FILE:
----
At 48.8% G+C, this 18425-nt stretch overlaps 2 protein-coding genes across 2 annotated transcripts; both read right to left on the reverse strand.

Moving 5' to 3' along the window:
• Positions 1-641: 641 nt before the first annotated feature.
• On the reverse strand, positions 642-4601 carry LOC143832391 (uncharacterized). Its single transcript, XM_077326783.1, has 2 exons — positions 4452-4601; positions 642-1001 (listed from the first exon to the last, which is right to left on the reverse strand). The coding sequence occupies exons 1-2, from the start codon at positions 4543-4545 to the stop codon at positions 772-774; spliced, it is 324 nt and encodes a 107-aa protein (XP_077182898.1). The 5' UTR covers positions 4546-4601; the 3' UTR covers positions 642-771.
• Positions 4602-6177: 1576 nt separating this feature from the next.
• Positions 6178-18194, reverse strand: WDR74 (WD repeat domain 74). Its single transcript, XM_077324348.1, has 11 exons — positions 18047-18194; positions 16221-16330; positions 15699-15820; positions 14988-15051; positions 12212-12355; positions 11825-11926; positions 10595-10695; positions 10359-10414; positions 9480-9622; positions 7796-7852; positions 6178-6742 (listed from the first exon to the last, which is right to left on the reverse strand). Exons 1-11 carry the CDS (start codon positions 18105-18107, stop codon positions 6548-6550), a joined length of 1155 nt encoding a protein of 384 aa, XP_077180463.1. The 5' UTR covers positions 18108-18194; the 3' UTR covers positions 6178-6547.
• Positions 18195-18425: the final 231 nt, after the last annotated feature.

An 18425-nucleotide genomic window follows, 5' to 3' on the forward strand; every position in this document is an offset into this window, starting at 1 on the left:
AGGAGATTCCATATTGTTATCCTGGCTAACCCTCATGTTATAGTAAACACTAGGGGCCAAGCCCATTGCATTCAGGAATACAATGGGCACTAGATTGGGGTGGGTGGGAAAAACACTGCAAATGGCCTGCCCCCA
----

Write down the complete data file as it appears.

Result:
At 48.8% G+C, this 18425-nt stretch overlaps 2 protein-coding genes across 2 annotated transcripts; both read right to left on the reverse strand.

Moving 5' to 3' along the window:
• Positions 1-641: 641 nt before the first annotated feature.
• On the reverse strand, positions 642-4601 carry LOC143832391 (uncharacterized). Its single transcript, XM_077326783.1, has 2 exons — positions 4452-4601; positions 642-1001 (listed from the first exon to the last, which is right to left on the reverse strand). The coding sequence occupies exons 1-2, from the start codon at positions 4543-4545 to the stop codon at positions 772-774; spliced, it is 324 nt and encodes a 107-aa protein (XP_077182898.1). The 5' UTR covers positions 4546-4601; the 3' UTR covers positions 642-771.
• Positions 4602-6177: 1576 nt separating this feature from the next.
• Positions 6178-18194, reverse strand: WDR74 (WD repeat domain 74). Its single transcript, XM_077324348.1, has 11 exons — positions 18047-18194; positions 16221-16330; positions 15699-15820; positions 14988-15051; positions 12212-12355; positions 11825-11926; positions 10595-10695; positions 10359-10414; positions 9480-9622; positions 7796-7852; positions 6178-6742 (listed from the first exon to the last, which is right to left on the reverse strand). Exons 1-11 carry the CDS (start codon positions 18105-18107, stop codon positions 6548-6550), a joined length of 1155 nt encoding a protein of 384 aa, XP_077180463.1. The 5' UTR covers positions 18108-18194; the 3' UTR covers positions 6178-6547.
• Positions 18195-18425: the final 231 nt, after the last annotated feature.

An 18425-nucleotide genomic window follows, 5' to 3' on the forward strand; every position in this document is an offset into this window, starting at 1 on the left:
AGGAGATTCCATATTGTTATCCTGGCTAACCCTCATGTTATAGTAAACACTAGGGGCCAAGCCCATTGCATTCAGGAATACAATGGGCACTAGATTGGGGTGGGTGGGAAAAACACTGCAAATGGCCTGCCCCCA